They’ve been very, very good at branding the B.C. NDP as irresponsible fiscal managers. They’ve been saying the same thing, and people on the street think this. But when you look a little more carefully at their fiscal management, you’ve got to ask a few pointed questions.
Site C dam. Why are you using taxpayer money to subsidize industry? Their view of good economic growth is using taxpayer money to subsidize corporate ventures. How is that free market? That’s picking winners and losers in the market.
Picking winners and losers — they picked the LNG. What a big mistake that was: 100,000 jobs, $1 trillion increase to GDP, $100 billion prosperity fund. That’s the winner they picked, and they went all in to do it. People were encouraged to build hotels in Terrace that are empty. They were encouraged to renovate their homes in Kitimat because of this influx of new employees.
With that, hon. Speaker, I do thank you. The only thing I wish in conclusion is that we had official party status already, because I could have talked for at least another hour and a half on this.
Last week I sent a letter to B.C.’s Minister of Agriculture seeking clarity as to what the B.C. government is planning to do to promote and facilitate the transition from ocean based, open net fish farms to land based closed containment systems. Today, I followed up with her in Question Period. As you will see from the exchange reproduced below, I was very pleased with the thoughtful answers provided by Minister Popham.
Fish farms have long been contentious on the B.C. coast due to concerns about sea lice, disease, escaped non-native species, and the impact these contaminants are having on wild stocks – many of which are already significantly depleted. Tensions between some First Nations and operating farms have escalated in the last few weeks following a salmon spill near the San Juan Islands. While action on this file is long overdue, a responsible and effective move to protect our wild salmon stocks now seems especially urgent.
The B.C. Green caucus position on fish farms has always been very clear. We need to get fish farms out of the migratory paths of wild salmon. And, at the same time, the provincial government needs to promote the establishment of closed-containment systems on land.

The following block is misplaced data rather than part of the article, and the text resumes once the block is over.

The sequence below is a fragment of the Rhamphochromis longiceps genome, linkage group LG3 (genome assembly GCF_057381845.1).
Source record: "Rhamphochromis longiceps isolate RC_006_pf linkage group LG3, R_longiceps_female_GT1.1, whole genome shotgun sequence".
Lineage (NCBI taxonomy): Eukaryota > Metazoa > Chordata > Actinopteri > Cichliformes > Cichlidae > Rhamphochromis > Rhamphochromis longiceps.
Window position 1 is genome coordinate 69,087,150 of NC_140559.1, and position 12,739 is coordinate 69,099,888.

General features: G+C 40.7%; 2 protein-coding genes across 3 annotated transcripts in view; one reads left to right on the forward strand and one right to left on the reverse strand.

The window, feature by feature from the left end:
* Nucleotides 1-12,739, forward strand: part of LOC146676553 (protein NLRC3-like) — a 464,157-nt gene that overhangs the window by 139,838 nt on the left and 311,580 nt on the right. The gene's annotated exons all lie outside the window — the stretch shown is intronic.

Prior to the last election, the B.C. NDP were also very clear about their commitment to shut down open-net farms and move to closed containment, land-based fish farms. They promised to implement the recommendations of the Cohen Commission as well. This past April, NDP North Island MLA Claire Trevena – now the Minister of Transportation and Infrastructure – told a gathering of indigenous leaders in Alert Bay that if elected, her party would remove fish farms from coastal waters. “We will remove fish farms, we are committed to that and we can actually form government to make this happen and make sure that these territories and the North island are clear of fish farms”
“It can happen here,” she said of a shift to land-based fish farming. “We will make sure it does.”
These are strong words. Unfortunately, jurisdictional divisions threaten to make this far easier said than done. The federal Fisheries and Oceans Canada (DFO) department is responsible for the regulation of most aspects of the aquaculture industry in B.C. The government of Canada issues licences for marine finfish, shellfish and freshwater (or land-based) operations. Licences stipulate the volume and species that may be produced at a site and outline requirements for fish health, sea lice levels, fish containment and waste control.
To complete that structure, the province of B.C. issues tenures where operations take place in either the marine or freshwater environment, licenses marine plant cultivation, and manages business aspects of aquaculture such as work place health and safety.
So, the province only has jurisdiction over one piece of the fish farm regulatory puzzle, but it is still an important one and there is still a lot of room for progress to be made. In collaboration with First Nations and the federal government the province can take it even further. The B.C. Green caucus remains committed to advancing this issue, and making sure the NDP government does the same.
The leading closed-containment Atlantic salmon company in Canada is Kuterra, based in Port McNeill and owned by the Namgis First Nation. Kuteraa received part of its funding from Tides Canada on the basis that it provide open access to its knowledge and since become an industry leader.